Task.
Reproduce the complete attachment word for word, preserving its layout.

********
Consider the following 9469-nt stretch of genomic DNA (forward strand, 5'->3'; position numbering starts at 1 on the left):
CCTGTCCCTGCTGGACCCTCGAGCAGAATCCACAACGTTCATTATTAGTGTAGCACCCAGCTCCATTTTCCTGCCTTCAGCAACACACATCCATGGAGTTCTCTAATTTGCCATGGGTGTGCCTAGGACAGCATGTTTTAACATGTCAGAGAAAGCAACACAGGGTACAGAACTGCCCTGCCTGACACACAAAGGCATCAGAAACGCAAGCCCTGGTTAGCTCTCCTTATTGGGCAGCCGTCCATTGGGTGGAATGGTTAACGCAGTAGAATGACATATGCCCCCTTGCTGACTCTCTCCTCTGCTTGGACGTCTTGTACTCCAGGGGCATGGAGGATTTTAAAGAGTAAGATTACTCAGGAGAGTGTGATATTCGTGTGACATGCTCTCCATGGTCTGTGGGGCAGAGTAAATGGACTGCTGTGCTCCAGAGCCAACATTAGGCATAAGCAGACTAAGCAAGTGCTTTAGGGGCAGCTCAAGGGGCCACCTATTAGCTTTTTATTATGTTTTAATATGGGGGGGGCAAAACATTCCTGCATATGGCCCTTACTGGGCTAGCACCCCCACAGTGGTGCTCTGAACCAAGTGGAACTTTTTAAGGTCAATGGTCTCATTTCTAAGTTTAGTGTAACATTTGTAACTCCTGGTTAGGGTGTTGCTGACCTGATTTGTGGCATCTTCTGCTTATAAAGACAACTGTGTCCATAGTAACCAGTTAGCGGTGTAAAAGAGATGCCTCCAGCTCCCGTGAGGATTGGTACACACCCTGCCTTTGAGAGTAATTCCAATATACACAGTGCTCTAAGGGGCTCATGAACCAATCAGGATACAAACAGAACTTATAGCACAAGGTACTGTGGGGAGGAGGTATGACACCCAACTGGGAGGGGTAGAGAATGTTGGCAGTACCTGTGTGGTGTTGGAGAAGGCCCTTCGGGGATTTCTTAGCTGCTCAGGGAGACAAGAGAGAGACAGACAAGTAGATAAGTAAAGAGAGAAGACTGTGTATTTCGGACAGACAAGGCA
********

Consider the following 9469-nt stretch of genomic DNA (forward strand, 5'->3'; position numbering starts at 1 on the left):
CCTGTCCCTGCTGGACCCTCGAGCAGAATCCACAACGTTCATTATTAGTGTAGCACCCAGCTCCATTTTCCTGCCTTCAGCAACACACATCCATGGAGTTCTCTAATTTGCCATGGGTGTGCCTAGGACAGCATGTTTTAACATGTCAGAGAAAGCAACACAGGGTACAGAACTGCCCTGCCTGACACACAAAGGCATCAGAAACGCAAGCCCTGGTTAGCTCTCCTTATTGGGCAGCCGTCCATTGGGTGGAATGGTTAACGCAGTAGAATGACATATGCCCCCTTGCTGACTCTCTCCTCTGCTTGGACGTCTTGTACTCCAGGGGCATGGAGGATTTTAAAGAGTAAGATTACTCAGGAGAGTGTGATATTCGTGTGACATGCTCTCCATGGTCTGTGGGGCAGAGTAAATGGACTGCTGTGCTCCAGAGCCAACATTAGGCATAAGCAGACTAAGCAAGTGCTTTAGGGGCAGCTCAAGGGGCCACCTATTAGCTTTTTATTATGTTTTAATATGGGGGGGGCAAAACATTCCTGCATATGGCCCTTACTGGGCTAGCACCCCCACAGTGGTGCTCTGAACCAAGTGGAACTTTTTAAGGTCAATGGTCTCATTTCTAAGTTTAGTGTAACATTTGTAACTCCTGGTTAGGGTGTTGCTGACCTGATTTGTGGCATCTTCTGCTTATAAAGACAACTGTGTCCATAGTAACCAGTTAGCGGTGTAAAAGAGATGCCTCCAGCTCCCGTGAGGATTGGTACACACCCTGCCTTTGAGAGTAATTCCAATATACACAGTGCTCTAAGGGGCTCATGAACCAATCAGGATACAAACAGAACTTATAGCACAAGGTACTGTGGGGAGGAGGTATGACACCCAACTGGGAGGGGTAGAGAATGTTGGCAGTACCTGTGTGGTGTTGGAGAAGGCCCTTCGGGGATTTCTTAGCTGCTCAGGGAGACAAGAGAGAGACAGACAAGTAGATAAGTAAAGAGAGAAGACTGTGTATTTCGGACAGACAAGGCA